• Decreased blood pressure
  • Normal heart rate
  • Reduced cortisol levels

4. Keep busy!

⁠Type-A people are prone to overthinking and dwelling on the negative. Staying busy during your fertility journey can help you to stay positive and not focus on the things that we can’t control.

Take up a new hobby, clean out that cupboard, cook a new recipe or plan a day trip to somewhere you haven’t been before! Keep your mind and hands busy as often as you can to help reduce your stress.⁠

5. Reframe your thoughts⁠

Reminding yourself of the strength it has taken you to get to this point can be helpful for Type-A personalities. Try to avoid dwelling on negatives and focus on the facts. Spending time in a negative space will only make the process feel harder. Writing down your thoughts and linking them with facts can be a helpful visual and can help you to break negative thought processes.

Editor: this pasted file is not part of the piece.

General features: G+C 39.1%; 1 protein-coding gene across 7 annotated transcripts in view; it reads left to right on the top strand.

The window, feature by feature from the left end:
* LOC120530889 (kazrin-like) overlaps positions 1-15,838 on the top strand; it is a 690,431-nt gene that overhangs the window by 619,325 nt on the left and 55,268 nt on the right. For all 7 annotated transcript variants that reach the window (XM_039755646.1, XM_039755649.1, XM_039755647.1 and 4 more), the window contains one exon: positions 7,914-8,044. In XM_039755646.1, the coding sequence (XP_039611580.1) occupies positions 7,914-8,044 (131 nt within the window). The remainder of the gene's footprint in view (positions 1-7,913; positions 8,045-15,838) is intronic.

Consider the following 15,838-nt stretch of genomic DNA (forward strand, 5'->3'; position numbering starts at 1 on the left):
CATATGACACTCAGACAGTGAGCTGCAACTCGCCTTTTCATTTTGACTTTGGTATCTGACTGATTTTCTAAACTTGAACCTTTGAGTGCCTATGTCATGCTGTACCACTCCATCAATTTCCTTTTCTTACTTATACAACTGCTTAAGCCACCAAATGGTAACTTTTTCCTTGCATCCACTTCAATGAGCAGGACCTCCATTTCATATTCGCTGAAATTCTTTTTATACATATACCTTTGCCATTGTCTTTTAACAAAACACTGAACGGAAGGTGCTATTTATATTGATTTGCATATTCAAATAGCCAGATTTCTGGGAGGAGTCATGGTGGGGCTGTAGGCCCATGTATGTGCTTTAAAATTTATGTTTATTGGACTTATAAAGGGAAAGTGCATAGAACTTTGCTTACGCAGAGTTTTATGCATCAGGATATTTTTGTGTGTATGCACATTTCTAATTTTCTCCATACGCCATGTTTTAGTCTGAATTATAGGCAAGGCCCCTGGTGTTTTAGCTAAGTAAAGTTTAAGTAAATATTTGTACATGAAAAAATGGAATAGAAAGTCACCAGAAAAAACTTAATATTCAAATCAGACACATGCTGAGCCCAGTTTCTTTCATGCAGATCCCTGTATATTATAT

For example, if you regularly think “I’m not meant to be a mother, this will never happen for me”, counteract this thought with several facts for example:

  • I have several caring and motherly instincts and that is clearly seen in how I care for my partner and friends
  • This may not happen right now, but that does not mean it will never happen

⁠If you try these tips and are still struggling to find enough support while you are trying to conceive, book your free 30 minute 1:1 strategy call with me to learn how I can support you using functional nutrition, specialty lab testing, and targeted supplements. Can’t wait to speak to you!

gut health and fertility, functional nutrition, anabelle clebaner


  1. Social Support and Resilience to Stress (
  2. Why Stress-Baking and Cleaning Make You Less Anxious | WIRED
  3. Exercise as Stress Relief (

5 Easy Ways to Reduce Stress While Trying to Conceive


The Preconception Playbook

This free playbook provides specific actionable tips to get started on your fertility journey, as well as what to avoid while you're trying to conceive.